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Autumn Skin Care

By adapting your routine, you will prevent your skin from becoming drier and more sensitive in autumn. For example, opt for a richer face cream and use a serum more often!

Autumn is a beautiful season. Nature changes and provides spectacular colours. The heating comes back on and we make ourselves cozy inside. We feel more like cocooning: taking a bath, enjoying a face mask and evenings on the couch.

For the skin, autumn is a transition period from summer to winter. Your skin needs to repair the damage from summer and prepare for winter.

As autumn begins, it is therefore good to take a close look at your skincare routine. This is because artificial heating and less sun have a direct impact on the skin. By adjusting your routine, you can prevent your skin from becoming drier and more sensitive. For example, opt for a richer face cream and use a serum more often.

By taking more intensive care, you can also prevent skin conditions like acne, atopic eczema, psoriasis and rosacea from worsening due to drier air and lack of vitamin D.

In your skin care, choose ingredients that help repair the skin. Vitamin C, for example, has a proven effect against existing sun damage (pigmentation and wrinkling). Products with barrier repairing and calming substances also help to restore the skin's condition. Furthermore, make sure you use sufficient moisture-retaining ingredients like hyaluronic acid.



Scrubbing becomes extra important now. A good scrub/peeling not only removes dead skin cells but also helps reduce pigmentation, prevent pimples and retain moisture.

Exfoliate your skin 1-2 times a week. For the face, use a mild scrub, for the body a coarser one. Exfoliating removes dead skin cells and stimulates skin repair. Don't forget the feet (especially the heels)!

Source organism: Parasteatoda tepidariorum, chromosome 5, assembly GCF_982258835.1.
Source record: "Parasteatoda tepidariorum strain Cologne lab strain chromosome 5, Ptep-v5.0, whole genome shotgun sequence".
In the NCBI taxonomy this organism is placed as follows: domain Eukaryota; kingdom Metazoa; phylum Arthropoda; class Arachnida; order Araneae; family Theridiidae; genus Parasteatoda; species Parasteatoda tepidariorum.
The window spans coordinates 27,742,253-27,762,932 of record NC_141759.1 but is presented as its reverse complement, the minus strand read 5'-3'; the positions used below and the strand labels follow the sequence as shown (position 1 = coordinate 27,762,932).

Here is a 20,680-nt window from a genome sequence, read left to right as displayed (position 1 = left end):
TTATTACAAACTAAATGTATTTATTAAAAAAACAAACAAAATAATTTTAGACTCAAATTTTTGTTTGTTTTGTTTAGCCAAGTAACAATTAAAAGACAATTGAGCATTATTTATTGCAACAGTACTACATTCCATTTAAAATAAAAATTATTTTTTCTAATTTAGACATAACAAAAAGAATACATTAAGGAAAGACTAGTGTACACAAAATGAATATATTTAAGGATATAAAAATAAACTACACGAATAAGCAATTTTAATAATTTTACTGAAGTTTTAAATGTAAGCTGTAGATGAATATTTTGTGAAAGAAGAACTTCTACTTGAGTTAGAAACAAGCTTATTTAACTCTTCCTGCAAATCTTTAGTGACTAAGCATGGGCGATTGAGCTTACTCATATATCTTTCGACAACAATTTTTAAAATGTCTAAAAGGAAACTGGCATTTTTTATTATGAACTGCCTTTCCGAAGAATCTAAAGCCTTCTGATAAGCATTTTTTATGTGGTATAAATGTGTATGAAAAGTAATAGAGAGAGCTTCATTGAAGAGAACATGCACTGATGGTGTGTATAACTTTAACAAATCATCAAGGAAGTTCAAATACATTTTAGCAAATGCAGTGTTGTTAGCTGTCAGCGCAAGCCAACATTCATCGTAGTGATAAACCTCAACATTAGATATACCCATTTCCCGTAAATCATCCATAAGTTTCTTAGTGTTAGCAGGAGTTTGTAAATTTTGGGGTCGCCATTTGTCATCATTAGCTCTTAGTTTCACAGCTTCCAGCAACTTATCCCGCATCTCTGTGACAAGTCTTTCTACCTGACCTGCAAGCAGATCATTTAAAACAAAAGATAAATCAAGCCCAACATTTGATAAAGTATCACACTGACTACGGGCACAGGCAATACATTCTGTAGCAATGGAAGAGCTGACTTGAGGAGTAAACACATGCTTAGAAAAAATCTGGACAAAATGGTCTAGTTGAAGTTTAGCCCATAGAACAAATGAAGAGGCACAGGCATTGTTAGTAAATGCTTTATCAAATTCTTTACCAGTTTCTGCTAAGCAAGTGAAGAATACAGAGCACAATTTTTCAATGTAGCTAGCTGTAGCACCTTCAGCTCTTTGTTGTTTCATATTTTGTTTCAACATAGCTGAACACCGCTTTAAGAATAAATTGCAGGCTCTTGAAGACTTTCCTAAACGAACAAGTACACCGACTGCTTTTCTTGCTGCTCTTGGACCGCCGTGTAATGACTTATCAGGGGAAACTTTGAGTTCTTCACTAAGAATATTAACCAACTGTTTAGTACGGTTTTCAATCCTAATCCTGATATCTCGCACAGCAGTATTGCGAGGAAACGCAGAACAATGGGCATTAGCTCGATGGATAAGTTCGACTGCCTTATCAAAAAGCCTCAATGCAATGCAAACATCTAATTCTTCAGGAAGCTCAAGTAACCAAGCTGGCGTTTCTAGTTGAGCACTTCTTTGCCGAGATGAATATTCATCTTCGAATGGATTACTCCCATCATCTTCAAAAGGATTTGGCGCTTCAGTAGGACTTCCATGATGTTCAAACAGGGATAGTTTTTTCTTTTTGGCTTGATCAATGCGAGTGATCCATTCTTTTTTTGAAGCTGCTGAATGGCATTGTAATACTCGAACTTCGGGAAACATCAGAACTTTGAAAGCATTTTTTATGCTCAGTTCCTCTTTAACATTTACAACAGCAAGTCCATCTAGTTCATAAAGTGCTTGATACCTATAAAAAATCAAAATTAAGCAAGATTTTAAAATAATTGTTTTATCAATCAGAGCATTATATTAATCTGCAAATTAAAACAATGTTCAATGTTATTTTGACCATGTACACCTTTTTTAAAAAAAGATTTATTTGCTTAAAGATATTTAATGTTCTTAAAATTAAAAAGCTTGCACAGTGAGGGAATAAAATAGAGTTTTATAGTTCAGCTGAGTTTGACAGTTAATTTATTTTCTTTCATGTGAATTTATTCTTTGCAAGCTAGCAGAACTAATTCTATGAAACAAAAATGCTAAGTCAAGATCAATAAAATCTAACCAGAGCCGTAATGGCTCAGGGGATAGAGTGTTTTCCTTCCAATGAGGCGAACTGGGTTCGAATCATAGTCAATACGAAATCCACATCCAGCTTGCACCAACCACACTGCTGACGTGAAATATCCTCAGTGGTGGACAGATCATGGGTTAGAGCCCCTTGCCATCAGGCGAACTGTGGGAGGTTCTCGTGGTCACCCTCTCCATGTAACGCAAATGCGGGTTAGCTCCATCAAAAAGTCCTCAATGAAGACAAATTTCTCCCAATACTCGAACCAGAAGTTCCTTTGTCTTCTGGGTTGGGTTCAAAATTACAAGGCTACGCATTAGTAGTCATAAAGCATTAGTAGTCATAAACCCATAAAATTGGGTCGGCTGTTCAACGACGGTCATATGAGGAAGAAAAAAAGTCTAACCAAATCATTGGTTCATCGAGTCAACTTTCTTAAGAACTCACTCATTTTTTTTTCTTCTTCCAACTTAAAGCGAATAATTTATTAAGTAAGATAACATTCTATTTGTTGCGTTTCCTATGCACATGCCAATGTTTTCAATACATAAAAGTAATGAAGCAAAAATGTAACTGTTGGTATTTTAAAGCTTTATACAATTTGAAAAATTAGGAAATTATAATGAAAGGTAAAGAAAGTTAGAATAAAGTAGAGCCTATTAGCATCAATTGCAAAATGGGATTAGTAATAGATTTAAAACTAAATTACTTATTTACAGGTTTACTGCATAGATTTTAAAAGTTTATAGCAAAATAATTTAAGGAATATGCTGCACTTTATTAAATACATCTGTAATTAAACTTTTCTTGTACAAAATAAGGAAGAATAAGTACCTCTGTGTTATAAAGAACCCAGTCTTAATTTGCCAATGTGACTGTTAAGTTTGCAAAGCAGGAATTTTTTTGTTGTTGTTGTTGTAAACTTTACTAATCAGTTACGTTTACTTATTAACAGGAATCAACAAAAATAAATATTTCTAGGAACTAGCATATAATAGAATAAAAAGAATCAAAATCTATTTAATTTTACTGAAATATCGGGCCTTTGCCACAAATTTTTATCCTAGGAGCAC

Take care of your hands

The hands always have a lot to endure, but in autumn they get dry quicker due to the cold outside and dryness inside. So here goes: moisturise regularly! Our range includes several hand creams that prevent and repair chapped hands, nourish and care for the skin and are also quickly absorbed.


Drink water

It is important to moisturise the skin both from the outside (caring creams) and the inside. Pure water (avoid e.g. alcohol and coffee) is most effective for this.


Moisturize regularly

Closing windows and turning on the heating will lower the humidity in the house. This lower humidity causes the skin to lose its moisture to the environment, making it feel drier.

Therefore, take care of your skin regularly with a rich body cream or oil. Give extra attention to dry areas like the shins, knees, feet and elbows.

Use a serum and a richer cream for your face

The inclement, cold wind, rain and the heat and dryness of heating often leave skin feeling tight and can quickly develop cracks, tears, flakes and red patches.

In autumn, it is therefore best to use a face cream that properly nourishes, moisturises and protects your skin from cold, rain, wind and temperature changes. Give your skin an extra boost by using a serum under your cream. Also, apply a nourishing face mask once or twice a week.


Don't shower too long and not too hot

It is of course great to take a long, hot shower or bath after a bleak, cold autumn day! We warm up again and forget everything around us. However, as shower and bath water extracts many of the skin's natural fats and moisturisers, the skin becomes dry and sensitive. So enjoy, but, as with many things in life, in moderation! Limit your time in and under water and use mild products.


Skin complaints in autumn

Why is it that existing skin complaints like eczema and psoriasis often worsen in autumn? Even if you took perfect care of your skin throughout the summer, sun, sea and chlorinated water and/or air conditioning have put your skin barrier to the test. A damaged skin barrier is easier for bacteria and viruses to enter and also causes the skin to dry out faster. As a result, skin complaints like psoriasis and eczema are more likely to develop or worsen.


More acne after summer

Acne problems can also flare up or worsen after summer. This is because UV radiation causes the outer skin layer to thicken. This extra load on the skin cells can cause blockages in the follicles, increasing the risk of developing inflammations. In addition, sunlight can stimulate sebum production. As the summer tan slowly disappears, acne is also more noticeable in autumn.



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